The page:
As a Ministry of Business, Innovation and Employment (MBIE) supported initiative, TAIAO is committed to promoting and facilitating the adoption of artificial intelligence (AI) and automation technologies in New Zealand's environmental sector.
The newsletter will keep you informed about the latest advancements in this field, stories of successful implementation of these technologies, and upcoming events. Thank you for joining us on this journey to create a more sustainable future for our planet!
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Researchers around the world are studying the impacts of rising sea level and have created a report to support vulnerable communities. However, there is a need for Aotearoa New Zealand to have a unique report due to its tectonic activity.
Because New Zealand is on a tectonic plate, our land is continuously moving vertically up and down. So the impacts of rising sea levels in 100 years’ time could be quite different for some of our communities compared to those around the world.
So TAIAO is supporting a program called "Our Changing Coasts", a five-year MBIE-funded programme, that aims to forecast sea levels and the resulting coastal landscape changes over the next century. Read more about the programme and how TAIAO is supporting it here.
AI and Data Science Associate Professor Yun Sing Koh, Ben Halstead and the team of researchers were awarded for their work on probabilistic framework (PF) methods at the Data Science and Advanced Analytics conference.
PFs are essential for accurate and efficient machine learning systems, but they face challenges when there is a concept drift. Professor Koh found that existing PFs only reviewed past data inputs when current information was considered irrelevant. This created inaccuracies when a concept drift occurred, and new models needed to be retrained.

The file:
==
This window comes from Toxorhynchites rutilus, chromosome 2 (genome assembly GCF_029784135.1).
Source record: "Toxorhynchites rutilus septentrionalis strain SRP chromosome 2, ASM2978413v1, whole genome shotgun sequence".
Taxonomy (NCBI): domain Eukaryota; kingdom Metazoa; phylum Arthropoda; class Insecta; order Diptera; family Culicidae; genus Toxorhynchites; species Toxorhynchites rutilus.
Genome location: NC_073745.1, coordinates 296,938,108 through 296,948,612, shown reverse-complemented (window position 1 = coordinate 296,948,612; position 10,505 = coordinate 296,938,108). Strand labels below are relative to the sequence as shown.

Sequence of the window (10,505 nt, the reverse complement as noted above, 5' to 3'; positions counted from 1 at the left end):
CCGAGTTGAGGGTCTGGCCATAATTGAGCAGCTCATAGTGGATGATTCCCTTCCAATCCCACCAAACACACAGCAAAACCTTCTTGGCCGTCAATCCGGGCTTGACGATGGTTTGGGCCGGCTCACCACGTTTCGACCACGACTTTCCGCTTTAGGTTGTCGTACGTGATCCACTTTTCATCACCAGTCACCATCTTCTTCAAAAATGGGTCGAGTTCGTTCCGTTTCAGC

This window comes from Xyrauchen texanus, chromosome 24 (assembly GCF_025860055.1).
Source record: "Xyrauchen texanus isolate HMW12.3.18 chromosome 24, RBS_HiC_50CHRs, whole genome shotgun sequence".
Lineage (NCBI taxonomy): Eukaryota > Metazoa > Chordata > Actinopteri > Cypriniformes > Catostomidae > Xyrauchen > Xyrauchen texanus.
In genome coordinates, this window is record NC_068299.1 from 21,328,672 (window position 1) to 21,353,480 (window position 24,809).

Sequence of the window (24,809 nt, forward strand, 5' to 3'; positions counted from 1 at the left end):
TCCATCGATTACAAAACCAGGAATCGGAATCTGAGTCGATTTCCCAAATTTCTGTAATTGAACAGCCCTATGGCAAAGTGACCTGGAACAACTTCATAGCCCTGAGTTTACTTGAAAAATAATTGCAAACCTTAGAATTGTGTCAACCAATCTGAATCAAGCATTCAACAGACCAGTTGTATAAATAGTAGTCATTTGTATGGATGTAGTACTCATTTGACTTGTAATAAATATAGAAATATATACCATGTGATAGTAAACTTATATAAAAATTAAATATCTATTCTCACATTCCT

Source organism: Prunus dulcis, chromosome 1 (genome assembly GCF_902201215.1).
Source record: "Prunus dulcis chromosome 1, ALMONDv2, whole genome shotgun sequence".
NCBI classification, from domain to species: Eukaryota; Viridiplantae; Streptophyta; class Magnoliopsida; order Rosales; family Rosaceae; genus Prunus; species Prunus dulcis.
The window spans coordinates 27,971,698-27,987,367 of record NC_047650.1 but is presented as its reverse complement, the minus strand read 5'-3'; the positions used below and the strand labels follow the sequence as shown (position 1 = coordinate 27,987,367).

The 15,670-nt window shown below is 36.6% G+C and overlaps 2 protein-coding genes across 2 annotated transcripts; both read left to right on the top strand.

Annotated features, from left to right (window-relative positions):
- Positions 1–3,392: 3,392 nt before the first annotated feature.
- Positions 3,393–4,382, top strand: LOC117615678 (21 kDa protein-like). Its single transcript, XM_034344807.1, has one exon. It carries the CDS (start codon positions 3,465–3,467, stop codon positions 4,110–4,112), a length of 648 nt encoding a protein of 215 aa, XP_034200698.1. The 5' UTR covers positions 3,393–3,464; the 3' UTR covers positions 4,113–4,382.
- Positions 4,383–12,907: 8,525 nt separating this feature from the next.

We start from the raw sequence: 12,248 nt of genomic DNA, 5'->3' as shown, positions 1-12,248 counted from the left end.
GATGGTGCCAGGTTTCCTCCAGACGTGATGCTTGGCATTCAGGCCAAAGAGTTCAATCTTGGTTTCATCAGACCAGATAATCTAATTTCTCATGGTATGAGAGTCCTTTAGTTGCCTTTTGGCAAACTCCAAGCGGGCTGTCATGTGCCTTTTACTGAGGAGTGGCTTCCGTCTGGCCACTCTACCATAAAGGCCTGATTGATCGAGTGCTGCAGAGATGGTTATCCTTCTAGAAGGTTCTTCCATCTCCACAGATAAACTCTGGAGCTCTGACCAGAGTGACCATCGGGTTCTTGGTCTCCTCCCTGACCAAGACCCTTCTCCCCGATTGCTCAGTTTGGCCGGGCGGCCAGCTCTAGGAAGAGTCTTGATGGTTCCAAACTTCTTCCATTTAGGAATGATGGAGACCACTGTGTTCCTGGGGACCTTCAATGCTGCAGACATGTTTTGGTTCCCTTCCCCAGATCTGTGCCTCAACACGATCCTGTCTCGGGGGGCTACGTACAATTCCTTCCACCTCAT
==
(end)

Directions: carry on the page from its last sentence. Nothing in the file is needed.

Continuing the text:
To address this issue, Professor Koh and her team created a new PF method called SELeCT that continuously reads past and present data to ensure their predictions are accurate. Read more about Professor Koh’s research and new PF model here.
Each newsletter we will spotlight some of the hardworking members of TAIAO. From sharing their career journey and achievements, we will give you a bit of insight into the team and how they’ve gotten to where they are now.
Meet Dr Varvara Vetrova, an early-career researcher with Ph.D. from Waikato University. Varvara co-led an MBIE-funded Endevaour grant BioSecure-ID from 2016 to 2019. This grant provided foundations for the current Aotearoa species classifier. She received the Worsley early career research award from the NZ Statistical Association in 2019. She is currently focused on using her expertise in applied statistics, machine learning, and deep learning to make advancements in the environmental and biomedical domains.
Varvara's research interests also include developing new methods for spatiotemporal forecasting, particularly for extreme climate events, and applications of deep neural networks for fine-grained recognition.
Meet Dr Phil Mourot, a senior data scientist with over 25 years of experience in natural hazards and early warning system systems. With a PhD in geophysics from France, Phil specialises in developing new methods and tools to predict natural disasters. He has extensive field experience, from analysing the Mont Blanc glaciers in the French Alps to monitoring the Merapi volcano in Indonesia. Phil moved to Aotearoa in 2015 and is now a Senior Advisor at the Waikato Regional Council and advocates resilience to reduce disaster risk and support climate adaptation.
Phil joined the TAIAO team in 2021 from the University of Waikato. His research focuses on predicting the impact of floods using deep learning and improving emergency management during a crisis. Phil is involved in numerous advisory groups and national projects, such as the AI Researcher Association of NZ (he holds the Secretary position) and QuakeCORE IP4.
Creating digital trees to stop biosecurity threats in their tracks sounds like something from science fiction, but for Paul Benden, it’s all in a day’s work.
The University of Canterbury Masters student is currently six months into developing a computer model that uses regular photo updates to create digital twins of trees. The long-term aim is a system that compares the digital twin models to the regular photos it receives and generates an alert if the tree is not growing healthily. Read more about his work here.
TAIAO provides an open source community platform for Environmental Data Science and AI. In the platform, you can discuss the notebooks and datasets found on TAIAO and get to know other contributors. Click here to sign up.